A policeman who shot dead a 24-year-old suspected armed robber in 2005 had no lawful justification to do so, an inquiry has ruled.
Azelle Rodney was shot six times by an officer identified only as E7 in Edgware, north London in April 2005.
The report, by a retired high court judge, Sir Christopher Holland, dismissed claims from the officer that he believed Rodney had a gun and was prepared to use it against him.
The damning report ruled that the officer "could not rationally have believed" Rodney had a firearm. Furthermore, the report added that even if E7 did believe Rodney had a gun, the officer "would have no basis for firing the fatal fifth to eighth shots".
Rodney was shot six times, once each in the arm and back and four times in the head. Rodney's mother, Susan Alexander, has demanded an apology from the police for what she described as an "execution".
The Metropolitan police commissioner, Sir Bernard Hogan-Howe, said he "deeply regrets" the 24-year-old's death following the release of the report. Howe added the Independent Police Complaints Commission (IPCC) had referred the case against E7 to the Crown Prosecution Service (CPS).
The officer could now face criminal prosecution over the incident.
Rodney was killed after the VW Gold car he was in with two other people was pulled over by police after being under surveillance for several hours.
E7 told the inquiry he opened fire after fearing the gang had a sub-machine gun in the car. He then shot Rodney six times, including four bullets to the head.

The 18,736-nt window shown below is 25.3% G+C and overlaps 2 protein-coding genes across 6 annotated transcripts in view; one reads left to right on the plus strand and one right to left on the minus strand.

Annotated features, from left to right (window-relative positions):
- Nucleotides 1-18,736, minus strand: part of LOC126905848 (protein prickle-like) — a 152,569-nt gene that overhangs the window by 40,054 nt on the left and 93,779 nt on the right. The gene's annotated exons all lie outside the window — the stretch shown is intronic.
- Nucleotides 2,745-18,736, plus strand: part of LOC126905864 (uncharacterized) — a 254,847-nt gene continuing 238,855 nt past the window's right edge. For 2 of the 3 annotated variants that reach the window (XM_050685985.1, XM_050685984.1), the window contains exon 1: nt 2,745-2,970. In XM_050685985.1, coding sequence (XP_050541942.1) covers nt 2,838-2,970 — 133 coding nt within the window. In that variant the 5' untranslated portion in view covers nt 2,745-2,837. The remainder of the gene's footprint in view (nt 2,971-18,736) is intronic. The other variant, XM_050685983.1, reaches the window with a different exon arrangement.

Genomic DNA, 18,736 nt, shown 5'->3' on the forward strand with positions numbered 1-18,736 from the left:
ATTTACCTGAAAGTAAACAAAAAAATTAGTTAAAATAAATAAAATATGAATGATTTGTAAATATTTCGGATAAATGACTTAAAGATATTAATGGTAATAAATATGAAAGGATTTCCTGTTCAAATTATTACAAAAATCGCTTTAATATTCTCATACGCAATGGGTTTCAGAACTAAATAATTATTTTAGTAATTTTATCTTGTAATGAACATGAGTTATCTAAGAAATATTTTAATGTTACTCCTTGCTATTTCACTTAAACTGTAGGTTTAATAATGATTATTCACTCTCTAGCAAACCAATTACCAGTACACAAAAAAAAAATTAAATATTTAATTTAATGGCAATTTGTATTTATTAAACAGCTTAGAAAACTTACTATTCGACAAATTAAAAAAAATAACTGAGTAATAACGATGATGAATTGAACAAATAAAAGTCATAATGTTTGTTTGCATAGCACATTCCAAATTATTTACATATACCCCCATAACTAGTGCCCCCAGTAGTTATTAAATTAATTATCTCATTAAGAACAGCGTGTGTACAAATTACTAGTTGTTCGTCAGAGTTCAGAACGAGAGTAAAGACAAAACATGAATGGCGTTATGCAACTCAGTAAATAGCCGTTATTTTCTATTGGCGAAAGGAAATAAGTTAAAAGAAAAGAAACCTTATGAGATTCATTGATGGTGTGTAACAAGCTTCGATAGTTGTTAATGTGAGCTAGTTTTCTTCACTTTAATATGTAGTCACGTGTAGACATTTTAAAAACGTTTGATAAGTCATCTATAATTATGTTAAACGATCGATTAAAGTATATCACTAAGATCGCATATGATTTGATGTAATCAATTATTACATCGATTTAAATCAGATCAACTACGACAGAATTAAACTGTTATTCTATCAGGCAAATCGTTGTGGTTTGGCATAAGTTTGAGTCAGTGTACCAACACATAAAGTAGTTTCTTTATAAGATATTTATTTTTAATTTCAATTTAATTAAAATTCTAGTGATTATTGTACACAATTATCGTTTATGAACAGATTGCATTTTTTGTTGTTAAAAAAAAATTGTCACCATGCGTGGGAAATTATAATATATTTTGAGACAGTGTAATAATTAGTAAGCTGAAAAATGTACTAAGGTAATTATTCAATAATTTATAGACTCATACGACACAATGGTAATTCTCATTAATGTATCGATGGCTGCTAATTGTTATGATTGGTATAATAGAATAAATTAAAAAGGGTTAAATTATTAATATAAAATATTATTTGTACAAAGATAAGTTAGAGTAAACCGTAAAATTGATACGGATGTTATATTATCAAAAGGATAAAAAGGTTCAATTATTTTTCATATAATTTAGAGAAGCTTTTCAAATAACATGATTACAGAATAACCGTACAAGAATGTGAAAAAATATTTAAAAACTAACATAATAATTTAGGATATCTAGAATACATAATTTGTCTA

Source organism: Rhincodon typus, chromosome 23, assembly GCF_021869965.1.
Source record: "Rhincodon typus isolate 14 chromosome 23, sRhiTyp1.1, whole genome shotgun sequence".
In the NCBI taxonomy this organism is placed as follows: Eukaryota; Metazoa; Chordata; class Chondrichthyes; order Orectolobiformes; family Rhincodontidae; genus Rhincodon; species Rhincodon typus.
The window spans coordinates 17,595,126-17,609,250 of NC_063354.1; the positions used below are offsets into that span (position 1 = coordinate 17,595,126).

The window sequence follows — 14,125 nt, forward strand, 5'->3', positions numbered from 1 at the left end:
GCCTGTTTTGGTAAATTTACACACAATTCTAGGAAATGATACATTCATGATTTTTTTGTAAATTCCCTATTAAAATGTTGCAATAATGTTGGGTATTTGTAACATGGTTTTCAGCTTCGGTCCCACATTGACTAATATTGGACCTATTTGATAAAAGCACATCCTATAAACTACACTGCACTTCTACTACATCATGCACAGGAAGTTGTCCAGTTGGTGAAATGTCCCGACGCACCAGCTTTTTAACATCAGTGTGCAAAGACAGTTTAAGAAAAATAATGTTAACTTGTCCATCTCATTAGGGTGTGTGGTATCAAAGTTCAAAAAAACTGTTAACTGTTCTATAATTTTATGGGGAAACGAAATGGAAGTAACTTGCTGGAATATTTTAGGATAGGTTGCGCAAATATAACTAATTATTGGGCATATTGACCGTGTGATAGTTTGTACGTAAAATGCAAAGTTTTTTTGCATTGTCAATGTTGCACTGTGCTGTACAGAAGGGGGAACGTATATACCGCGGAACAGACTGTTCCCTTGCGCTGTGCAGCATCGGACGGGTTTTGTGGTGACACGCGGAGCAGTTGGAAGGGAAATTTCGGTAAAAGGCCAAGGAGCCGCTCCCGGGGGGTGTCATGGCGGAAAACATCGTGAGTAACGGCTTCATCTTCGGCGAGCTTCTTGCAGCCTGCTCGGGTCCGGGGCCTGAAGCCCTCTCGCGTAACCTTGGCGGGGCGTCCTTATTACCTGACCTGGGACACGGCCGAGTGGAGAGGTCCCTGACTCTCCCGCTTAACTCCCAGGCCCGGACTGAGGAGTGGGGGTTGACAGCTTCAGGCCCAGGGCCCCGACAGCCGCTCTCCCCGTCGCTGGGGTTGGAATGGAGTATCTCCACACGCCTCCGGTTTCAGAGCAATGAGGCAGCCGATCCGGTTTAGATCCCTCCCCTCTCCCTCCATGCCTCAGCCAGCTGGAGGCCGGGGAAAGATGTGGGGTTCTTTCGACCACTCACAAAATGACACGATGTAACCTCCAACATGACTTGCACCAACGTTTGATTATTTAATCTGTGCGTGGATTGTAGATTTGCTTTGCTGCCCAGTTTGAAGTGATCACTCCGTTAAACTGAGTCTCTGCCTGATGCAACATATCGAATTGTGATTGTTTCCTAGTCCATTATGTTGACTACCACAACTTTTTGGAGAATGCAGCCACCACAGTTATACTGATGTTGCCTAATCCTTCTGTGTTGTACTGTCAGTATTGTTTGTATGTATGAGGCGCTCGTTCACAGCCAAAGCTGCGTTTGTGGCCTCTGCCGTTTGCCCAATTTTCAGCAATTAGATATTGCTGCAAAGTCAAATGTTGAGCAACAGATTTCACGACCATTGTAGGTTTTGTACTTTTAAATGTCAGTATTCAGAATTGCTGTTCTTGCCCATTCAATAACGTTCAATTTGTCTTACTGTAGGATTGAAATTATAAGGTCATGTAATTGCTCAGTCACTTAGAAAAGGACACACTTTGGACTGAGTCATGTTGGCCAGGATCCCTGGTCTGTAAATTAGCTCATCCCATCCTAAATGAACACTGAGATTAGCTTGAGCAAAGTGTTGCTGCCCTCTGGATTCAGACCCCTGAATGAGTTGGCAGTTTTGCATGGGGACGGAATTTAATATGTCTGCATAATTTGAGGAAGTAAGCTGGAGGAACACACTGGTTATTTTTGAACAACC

Holland said the officer's accounts of what happened are "not to be accepted".
He added: "Prior to firing he did not believe that the man who turned out to be Azelle Rodney had picked up a gun and was about to use it.
"Further, on the basis of what he was able to see, he could not rationally have believed that."
The two other injured men during the shooting were later tried and jailed.
Deborah Glass, IPCC Deputy Chair said: "We welcome the fact that Azelle Rodney's family have finally seen and heard the evidence in this case as a result of this public inquiry. We understand their anger and frustration about how long this has all taken.
"Having carefully considered the contents of the Azelle Rodney Inquiry Report, the IPCC has today re-referred the matter to the CPS to reconsider their decision as to whether any criminal prosecution should now follow. We have also committed to providing the CPS with any evidence gathered previously and to obtain further evidence if required.
"Mr Rodney's family has expressed concern about non-disclosure to them of aerial footage. While this could not be disclosed at the time for legal reasons which were confirmed by the High Court as a "conscientious judgement" we argued at the Inquiry that the footage should be made available to the family, which has now happened.
"We regret that it was not possible for this to happen sooner and understand how upsetting and frustrating this was for them."